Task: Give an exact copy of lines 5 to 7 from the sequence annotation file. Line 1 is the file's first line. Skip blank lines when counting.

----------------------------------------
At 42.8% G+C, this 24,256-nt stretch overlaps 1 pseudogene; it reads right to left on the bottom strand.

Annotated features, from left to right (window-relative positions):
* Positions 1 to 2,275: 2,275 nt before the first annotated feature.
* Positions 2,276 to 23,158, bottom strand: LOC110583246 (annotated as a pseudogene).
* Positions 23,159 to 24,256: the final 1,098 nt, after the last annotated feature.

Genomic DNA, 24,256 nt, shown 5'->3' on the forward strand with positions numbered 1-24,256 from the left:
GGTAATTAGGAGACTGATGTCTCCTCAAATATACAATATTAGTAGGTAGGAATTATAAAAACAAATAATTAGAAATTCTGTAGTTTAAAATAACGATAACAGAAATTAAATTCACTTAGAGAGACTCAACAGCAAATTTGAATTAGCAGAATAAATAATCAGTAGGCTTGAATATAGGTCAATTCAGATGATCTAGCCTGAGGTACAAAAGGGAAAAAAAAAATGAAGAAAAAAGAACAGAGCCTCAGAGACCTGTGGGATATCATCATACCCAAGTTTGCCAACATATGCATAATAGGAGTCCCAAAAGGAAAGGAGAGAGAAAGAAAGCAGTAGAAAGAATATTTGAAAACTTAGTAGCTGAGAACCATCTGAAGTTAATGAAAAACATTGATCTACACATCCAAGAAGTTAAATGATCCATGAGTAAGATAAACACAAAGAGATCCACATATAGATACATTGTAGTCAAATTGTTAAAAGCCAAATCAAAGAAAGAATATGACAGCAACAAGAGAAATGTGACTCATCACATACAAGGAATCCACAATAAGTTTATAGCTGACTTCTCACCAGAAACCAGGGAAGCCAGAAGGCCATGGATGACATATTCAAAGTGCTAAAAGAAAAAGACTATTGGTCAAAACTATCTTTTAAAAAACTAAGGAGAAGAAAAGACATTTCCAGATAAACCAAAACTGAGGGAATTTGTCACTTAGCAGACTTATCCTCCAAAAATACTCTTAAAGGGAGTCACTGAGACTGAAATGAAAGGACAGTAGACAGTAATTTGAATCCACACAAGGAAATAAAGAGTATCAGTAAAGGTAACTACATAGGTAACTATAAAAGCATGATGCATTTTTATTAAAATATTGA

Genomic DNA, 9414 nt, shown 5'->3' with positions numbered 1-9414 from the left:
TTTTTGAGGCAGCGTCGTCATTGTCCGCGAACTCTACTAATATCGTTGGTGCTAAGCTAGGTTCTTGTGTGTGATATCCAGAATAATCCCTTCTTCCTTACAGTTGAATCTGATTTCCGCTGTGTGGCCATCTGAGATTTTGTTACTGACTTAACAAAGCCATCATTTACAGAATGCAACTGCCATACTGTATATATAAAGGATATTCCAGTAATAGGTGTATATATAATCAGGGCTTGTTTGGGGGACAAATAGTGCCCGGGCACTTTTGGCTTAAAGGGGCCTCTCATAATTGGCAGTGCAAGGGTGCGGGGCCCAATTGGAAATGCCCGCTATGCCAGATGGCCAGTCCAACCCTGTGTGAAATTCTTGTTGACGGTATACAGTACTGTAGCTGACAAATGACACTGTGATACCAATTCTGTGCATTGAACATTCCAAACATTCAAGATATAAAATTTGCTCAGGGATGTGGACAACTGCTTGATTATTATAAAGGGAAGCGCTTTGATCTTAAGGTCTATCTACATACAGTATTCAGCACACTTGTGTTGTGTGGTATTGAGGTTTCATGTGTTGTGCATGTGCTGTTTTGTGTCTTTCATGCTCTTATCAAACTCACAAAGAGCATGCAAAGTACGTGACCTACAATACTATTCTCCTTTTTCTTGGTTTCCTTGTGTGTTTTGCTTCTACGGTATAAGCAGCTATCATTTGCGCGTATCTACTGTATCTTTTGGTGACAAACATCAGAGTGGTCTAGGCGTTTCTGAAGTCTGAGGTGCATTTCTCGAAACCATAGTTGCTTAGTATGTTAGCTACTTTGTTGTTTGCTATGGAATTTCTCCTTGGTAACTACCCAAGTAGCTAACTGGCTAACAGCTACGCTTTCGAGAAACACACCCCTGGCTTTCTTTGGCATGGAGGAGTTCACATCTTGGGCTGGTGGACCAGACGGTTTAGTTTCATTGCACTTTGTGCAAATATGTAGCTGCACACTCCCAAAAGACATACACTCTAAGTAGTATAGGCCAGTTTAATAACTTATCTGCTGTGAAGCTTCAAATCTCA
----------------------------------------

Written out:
* Positions 23,159 to 24,256: the final 1,098 nt, after the last annotated feature.

Genomic DNA, 24,256 nt, shown 5'->3' on the forward strand with positions numbered 1-24,256 from the left:
GGTAATTAGGAGACTGATGTCTCCTCAAATATACAATATTAGTAGGTAGGAATTATAAAAACAAATAATTAGAAATTCTGTAGTTTAAAATAACGATAACAGAAATTAAATTCACTTAGAGAGACTCAACAGCAAATTTGAATTAGCAGAATAAATAATCAGTAGGCTTGAATATAGGTCAATTCAGATGATCTAGCCTGAGGTACAAAAGGGAAAAAAAAAATGAAGAAAAAAGAACAGAGCCTCAGAGACCTGTGGGATATCATCATACCCAAGTTTGCCAACATATGCATAATAGGAGTCCCAAAAGGAAAGGAGAGAGAAAGAAAGCAGTAGAAAGAATATTTGAAAACTTAGTAGCTGAGAACCATCTGAAGTTAATGAAAAACATTGATCTACACATCCAAGAAGTTAAATGATCCATGAGTAAGATAAACACAAAGAGATCCACATATAGATACATTGTAGTCAAATTGTTAAAAGCCAAATCAAAGAAAGAATATGACAGCAACAAGAGAAATGTGACTCATCACATACAAGGAATCCACAATAAGTTTATAGCTGACTTCTCACCAGAAACCAGGGAAGCCAGAAGGCCATGGATGACATATTCAAAGTGCTAAAAGAAAAAGACTATTGGTCAAAACTATCTTTTAAAAAACTAAGGAGAAGAAAAGACATTTCCAGATAAACCAAAACTGAGGGAATTTGTCACTTAGCAGACTTATCCTCCAAAAATACTCTTAAAGGGAGTCACTGAGACTGAAATGAAAGGACAGTAGACAGTAATTTGAATCCACACAAGGAAATAAAGAGTATCAGTAAAGGTAACTACATAGGTAACTATAAAAGCATGATGCATTTTTATTAAAATATTGA